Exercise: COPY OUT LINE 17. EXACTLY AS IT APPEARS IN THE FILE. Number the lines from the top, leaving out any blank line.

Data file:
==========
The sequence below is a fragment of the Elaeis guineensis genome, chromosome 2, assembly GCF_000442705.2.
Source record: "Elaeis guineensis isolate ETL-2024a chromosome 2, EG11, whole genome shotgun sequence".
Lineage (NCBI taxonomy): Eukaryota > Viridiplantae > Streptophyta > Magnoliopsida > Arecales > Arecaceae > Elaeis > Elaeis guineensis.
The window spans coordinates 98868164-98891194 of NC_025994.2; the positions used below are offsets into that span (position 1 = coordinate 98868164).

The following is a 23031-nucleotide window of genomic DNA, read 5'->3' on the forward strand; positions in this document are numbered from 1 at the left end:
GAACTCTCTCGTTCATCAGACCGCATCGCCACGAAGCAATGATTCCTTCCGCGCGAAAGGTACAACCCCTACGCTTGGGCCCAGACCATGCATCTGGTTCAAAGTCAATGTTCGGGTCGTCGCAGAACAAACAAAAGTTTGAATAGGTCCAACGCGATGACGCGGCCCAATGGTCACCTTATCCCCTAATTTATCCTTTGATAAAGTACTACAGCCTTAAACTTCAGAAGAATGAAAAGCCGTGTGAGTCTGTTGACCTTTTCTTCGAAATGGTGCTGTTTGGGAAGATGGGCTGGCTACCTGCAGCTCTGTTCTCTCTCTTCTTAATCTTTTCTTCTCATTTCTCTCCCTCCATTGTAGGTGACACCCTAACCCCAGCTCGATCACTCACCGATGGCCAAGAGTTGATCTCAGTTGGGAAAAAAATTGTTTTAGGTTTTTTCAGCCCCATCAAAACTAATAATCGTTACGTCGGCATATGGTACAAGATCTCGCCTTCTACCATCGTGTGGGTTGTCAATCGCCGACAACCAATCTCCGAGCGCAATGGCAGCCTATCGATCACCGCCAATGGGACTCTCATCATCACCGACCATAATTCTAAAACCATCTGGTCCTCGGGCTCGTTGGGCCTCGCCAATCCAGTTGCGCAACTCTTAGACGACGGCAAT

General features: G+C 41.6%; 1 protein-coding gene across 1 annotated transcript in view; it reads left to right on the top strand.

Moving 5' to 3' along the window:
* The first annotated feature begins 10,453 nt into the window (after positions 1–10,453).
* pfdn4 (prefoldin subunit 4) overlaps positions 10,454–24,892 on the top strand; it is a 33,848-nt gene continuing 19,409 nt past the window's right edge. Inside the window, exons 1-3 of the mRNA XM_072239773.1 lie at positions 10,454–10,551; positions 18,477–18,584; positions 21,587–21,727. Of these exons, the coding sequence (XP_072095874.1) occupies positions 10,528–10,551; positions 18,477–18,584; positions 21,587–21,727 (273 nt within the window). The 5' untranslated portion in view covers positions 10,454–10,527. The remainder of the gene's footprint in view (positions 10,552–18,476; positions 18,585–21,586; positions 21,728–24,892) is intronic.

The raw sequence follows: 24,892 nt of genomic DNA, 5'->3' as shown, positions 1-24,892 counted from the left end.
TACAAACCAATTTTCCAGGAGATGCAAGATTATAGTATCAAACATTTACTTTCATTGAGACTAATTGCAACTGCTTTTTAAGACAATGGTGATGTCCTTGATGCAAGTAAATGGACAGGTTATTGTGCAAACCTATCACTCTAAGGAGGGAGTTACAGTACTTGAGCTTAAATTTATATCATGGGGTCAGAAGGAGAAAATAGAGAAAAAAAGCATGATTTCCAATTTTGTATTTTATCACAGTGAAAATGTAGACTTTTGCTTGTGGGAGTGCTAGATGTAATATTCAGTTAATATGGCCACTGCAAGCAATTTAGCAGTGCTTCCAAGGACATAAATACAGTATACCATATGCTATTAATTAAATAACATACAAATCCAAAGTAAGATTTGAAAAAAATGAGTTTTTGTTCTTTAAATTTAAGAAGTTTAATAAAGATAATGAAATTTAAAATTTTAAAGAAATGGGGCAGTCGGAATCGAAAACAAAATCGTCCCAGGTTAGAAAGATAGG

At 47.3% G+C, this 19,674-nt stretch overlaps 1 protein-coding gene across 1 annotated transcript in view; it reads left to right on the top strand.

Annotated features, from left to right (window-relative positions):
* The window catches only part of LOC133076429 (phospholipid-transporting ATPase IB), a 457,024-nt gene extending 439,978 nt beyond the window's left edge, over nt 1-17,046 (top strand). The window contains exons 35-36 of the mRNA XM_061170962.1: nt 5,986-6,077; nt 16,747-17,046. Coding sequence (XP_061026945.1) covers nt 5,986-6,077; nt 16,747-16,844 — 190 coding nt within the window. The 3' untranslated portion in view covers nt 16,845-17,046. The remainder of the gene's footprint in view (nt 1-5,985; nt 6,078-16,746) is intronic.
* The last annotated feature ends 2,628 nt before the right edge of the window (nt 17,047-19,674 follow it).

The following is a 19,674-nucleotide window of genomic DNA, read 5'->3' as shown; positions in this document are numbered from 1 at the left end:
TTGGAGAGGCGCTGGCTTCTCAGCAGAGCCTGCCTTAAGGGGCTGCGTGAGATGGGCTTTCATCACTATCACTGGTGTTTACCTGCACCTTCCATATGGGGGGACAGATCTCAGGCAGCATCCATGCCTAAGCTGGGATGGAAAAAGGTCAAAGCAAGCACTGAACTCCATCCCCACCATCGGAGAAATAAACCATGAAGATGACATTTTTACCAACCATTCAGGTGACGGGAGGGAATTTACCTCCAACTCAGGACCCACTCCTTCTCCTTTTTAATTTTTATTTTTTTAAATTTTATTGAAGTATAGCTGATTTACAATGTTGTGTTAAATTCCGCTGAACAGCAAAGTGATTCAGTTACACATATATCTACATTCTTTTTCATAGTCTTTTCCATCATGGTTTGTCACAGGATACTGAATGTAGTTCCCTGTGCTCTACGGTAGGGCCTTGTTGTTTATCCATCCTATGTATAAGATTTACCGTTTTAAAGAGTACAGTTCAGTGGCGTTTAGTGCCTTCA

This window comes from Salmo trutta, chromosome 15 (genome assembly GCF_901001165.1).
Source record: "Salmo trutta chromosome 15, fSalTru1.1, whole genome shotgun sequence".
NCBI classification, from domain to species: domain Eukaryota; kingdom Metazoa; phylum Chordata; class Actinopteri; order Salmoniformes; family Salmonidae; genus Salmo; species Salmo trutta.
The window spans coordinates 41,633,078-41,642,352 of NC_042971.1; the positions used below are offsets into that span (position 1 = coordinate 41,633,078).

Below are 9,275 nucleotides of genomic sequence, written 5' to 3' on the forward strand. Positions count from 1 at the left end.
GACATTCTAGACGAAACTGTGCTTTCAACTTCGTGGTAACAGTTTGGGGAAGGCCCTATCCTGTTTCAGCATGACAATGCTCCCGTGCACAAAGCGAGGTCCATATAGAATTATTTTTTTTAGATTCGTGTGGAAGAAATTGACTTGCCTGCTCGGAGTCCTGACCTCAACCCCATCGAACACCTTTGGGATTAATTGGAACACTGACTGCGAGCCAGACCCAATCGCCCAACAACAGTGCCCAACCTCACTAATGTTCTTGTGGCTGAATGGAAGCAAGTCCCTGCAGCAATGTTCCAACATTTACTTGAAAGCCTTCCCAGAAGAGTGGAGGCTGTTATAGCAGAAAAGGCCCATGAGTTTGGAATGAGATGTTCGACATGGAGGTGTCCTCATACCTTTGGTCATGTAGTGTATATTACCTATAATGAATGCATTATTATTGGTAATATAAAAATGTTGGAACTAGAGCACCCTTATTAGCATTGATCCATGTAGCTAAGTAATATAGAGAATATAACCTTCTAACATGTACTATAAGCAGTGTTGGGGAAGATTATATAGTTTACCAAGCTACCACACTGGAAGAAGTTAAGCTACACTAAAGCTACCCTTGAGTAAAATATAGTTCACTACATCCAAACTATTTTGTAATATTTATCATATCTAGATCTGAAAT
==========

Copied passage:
The following is a 19,674-nucleotide window of genomic DNA, read 5'->3' as shown; positions in this document are numbered from 1 at the left end: